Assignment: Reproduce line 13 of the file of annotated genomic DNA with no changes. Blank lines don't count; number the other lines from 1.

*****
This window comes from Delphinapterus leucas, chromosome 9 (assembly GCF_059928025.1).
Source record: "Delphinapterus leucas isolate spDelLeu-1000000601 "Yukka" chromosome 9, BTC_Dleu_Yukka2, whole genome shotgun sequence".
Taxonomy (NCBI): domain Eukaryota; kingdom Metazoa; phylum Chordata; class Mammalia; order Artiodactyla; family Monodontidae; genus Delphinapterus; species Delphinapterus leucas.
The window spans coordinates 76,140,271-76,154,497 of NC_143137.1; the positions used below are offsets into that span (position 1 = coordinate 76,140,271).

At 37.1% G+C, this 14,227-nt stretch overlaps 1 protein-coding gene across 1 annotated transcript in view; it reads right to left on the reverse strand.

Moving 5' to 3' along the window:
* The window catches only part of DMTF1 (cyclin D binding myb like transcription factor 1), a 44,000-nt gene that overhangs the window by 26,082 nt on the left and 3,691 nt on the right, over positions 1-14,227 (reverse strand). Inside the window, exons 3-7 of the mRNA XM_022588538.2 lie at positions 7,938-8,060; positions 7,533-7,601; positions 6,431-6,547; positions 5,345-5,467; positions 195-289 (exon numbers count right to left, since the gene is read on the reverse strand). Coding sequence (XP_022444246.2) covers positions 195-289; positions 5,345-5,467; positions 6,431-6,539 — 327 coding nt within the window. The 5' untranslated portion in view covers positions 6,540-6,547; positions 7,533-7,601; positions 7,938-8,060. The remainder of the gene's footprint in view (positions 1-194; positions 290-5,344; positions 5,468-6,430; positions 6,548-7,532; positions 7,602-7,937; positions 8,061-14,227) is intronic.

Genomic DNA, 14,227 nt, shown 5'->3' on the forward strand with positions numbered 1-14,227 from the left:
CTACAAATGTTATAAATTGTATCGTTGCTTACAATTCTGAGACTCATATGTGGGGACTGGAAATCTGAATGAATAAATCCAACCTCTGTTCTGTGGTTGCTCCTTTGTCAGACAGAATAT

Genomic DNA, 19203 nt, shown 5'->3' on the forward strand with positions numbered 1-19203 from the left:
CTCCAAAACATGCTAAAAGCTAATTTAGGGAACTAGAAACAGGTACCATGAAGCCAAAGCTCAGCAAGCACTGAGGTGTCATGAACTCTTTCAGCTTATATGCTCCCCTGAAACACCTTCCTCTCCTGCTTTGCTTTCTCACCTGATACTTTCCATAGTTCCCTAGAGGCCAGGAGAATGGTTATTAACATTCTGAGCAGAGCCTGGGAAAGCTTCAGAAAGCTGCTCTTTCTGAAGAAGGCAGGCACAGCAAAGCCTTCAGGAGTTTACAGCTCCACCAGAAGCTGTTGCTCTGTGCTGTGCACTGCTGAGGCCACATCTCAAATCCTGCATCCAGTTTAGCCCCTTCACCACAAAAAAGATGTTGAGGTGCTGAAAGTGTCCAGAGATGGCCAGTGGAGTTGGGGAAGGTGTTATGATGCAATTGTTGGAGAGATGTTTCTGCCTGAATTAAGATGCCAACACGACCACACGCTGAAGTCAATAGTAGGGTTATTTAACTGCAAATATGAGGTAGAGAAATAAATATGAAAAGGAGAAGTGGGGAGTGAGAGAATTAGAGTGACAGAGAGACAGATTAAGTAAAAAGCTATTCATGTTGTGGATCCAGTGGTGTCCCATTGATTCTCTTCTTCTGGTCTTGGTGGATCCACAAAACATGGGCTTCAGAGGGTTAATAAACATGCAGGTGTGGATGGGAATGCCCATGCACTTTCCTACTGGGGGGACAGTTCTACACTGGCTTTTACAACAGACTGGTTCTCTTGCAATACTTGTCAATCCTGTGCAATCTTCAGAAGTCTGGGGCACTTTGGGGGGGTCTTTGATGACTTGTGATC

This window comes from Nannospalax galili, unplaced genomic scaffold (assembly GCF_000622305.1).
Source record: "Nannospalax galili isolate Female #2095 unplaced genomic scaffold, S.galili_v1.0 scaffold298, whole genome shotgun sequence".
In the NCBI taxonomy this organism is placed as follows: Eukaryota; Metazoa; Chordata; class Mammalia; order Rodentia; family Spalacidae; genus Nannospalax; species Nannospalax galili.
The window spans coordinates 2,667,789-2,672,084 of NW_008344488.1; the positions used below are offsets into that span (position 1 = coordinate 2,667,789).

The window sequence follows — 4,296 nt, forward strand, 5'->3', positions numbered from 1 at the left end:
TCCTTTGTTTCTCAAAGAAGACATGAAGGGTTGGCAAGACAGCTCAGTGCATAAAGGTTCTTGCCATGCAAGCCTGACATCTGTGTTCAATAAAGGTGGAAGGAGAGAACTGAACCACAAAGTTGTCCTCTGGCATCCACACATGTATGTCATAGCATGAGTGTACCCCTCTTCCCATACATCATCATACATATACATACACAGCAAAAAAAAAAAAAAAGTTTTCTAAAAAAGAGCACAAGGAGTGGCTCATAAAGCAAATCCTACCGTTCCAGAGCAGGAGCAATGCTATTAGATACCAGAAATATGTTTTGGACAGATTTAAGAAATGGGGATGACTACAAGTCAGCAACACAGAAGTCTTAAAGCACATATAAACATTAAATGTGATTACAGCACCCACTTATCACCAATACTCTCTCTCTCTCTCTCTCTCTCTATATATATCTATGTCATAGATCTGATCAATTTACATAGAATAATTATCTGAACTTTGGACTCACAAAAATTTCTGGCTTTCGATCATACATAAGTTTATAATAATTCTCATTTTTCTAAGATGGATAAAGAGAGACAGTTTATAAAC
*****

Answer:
Source record: "Nannospalax galili isolate Female #2095 unplaced genomic scaffold, S.galili_v1.0 scaffold298, whole genome shotgun sequence".